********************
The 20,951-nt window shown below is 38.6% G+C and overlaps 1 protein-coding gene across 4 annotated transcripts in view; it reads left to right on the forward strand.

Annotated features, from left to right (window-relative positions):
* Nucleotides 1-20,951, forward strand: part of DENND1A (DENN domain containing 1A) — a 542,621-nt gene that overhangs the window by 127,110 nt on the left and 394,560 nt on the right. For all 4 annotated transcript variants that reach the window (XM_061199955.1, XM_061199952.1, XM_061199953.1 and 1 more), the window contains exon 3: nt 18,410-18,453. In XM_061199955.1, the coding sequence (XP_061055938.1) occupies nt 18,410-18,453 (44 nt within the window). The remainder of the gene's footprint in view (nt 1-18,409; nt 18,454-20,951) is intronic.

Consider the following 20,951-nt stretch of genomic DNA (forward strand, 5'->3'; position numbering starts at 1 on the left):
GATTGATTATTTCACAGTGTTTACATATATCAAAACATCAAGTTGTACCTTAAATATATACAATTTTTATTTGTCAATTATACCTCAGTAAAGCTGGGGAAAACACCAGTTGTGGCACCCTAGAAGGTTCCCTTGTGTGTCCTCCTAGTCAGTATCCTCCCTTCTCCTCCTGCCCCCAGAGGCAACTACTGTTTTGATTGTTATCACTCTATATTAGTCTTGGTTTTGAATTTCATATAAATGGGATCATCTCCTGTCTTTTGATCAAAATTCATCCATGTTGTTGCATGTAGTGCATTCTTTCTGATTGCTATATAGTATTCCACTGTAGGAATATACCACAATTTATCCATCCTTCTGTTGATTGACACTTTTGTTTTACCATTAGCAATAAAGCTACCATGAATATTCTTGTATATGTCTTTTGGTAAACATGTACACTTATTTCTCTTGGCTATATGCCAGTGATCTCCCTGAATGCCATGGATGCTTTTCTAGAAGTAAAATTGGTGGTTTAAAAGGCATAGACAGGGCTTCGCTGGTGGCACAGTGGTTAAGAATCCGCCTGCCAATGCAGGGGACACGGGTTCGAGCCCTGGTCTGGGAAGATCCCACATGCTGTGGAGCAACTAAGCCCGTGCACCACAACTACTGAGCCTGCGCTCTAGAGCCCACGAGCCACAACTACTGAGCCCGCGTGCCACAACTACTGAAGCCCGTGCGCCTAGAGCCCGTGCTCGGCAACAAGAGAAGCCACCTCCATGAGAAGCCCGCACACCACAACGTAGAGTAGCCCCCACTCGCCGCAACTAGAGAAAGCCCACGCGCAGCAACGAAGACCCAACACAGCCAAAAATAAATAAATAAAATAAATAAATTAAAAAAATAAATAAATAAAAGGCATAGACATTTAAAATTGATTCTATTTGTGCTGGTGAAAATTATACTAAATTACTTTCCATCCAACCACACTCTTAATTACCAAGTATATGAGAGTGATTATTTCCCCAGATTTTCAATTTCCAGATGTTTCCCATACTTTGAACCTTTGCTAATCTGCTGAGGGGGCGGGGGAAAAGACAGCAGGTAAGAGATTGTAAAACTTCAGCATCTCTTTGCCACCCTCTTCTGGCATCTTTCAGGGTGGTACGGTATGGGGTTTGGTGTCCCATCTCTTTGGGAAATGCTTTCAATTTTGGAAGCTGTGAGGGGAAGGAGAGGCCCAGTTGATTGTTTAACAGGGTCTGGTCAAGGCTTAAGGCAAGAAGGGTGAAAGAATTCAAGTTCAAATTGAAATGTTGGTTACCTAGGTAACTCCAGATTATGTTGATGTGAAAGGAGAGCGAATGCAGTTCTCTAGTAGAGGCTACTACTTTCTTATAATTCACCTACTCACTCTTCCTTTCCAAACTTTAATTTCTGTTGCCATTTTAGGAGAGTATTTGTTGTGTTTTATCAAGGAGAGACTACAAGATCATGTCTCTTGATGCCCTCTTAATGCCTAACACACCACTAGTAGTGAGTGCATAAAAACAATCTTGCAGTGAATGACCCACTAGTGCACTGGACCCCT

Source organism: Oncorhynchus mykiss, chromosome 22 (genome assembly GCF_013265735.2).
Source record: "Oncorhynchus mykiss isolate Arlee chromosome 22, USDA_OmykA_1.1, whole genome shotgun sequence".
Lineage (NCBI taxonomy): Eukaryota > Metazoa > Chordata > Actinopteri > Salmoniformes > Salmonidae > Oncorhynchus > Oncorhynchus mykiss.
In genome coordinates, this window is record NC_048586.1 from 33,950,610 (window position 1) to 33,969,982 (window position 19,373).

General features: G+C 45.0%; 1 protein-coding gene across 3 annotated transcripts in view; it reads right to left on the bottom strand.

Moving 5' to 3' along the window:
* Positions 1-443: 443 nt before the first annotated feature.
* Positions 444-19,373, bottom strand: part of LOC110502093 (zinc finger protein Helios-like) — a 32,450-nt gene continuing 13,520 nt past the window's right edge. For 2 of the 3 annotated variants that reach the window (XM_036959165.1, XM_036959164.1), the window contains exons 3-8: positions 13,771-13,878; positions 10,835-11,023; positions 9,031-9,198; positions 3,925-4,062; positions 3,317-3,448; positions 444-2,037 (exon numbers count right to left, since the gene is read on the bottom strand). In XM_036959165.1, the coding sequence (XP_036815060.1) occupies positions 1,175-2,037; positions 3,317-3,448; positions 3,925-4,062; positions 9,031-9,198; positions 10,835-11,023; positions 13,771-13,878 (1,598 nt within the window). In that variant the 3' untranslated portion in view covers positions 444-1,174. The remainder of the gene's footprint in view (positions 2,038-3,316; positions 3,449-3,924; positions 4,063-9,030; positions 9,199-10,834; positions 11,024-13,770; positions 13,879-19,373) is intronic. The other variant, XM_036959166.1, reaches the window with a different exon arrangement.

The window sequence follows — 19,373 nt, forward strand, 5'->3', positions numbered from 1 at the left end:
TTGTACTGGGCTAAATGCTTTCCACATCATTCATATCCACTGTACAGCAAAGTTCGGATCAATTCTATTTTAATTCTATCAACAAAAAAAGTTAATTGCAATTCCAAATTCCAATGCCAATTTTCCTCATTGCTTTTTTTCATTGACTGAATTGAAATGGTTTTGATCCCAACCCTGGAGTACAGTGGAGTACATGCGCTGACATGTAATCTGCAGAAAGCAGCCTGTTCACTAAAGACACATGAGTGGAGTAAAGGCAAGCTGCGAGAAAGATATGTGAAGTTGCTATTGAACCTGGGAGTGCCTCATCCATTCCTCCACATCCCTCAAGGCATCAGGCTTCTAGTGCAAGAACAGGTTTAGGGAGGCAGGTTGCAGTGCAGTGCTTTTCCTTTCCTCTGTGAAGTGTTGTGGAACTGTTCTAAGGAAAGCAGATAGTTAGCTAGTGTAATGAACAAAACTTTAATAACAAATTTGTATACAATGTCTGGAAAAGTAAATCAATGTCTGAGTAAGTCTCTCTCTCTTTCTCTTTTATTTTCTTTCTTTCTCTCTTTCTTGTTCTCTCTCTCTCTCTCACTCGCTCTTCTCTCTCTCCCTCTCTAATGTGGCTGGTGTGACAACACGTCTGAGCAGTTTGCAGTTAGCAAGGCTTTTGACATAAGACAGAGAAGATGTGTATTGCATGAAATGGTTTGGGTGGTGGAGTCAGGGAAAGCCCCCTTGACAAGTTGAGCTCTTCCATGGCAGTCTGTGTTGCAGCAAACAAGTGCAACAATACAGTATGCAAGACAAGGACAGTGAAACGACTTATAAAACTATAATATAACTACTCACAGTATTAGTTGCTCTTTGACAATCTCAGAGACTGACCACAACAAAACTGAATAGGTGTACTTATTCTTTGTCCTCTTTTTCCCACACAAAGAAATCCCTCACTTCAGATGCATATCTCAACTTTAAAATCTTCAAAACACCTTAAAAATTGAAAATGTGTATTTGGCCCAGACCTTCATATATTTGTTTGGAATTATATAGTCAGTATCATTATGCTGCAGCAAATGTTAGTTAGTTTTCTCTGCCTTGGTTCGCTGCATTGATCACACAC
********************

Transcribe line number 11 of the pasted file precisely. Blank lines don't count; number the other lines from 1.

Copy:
Moving 5' to 3' along the window: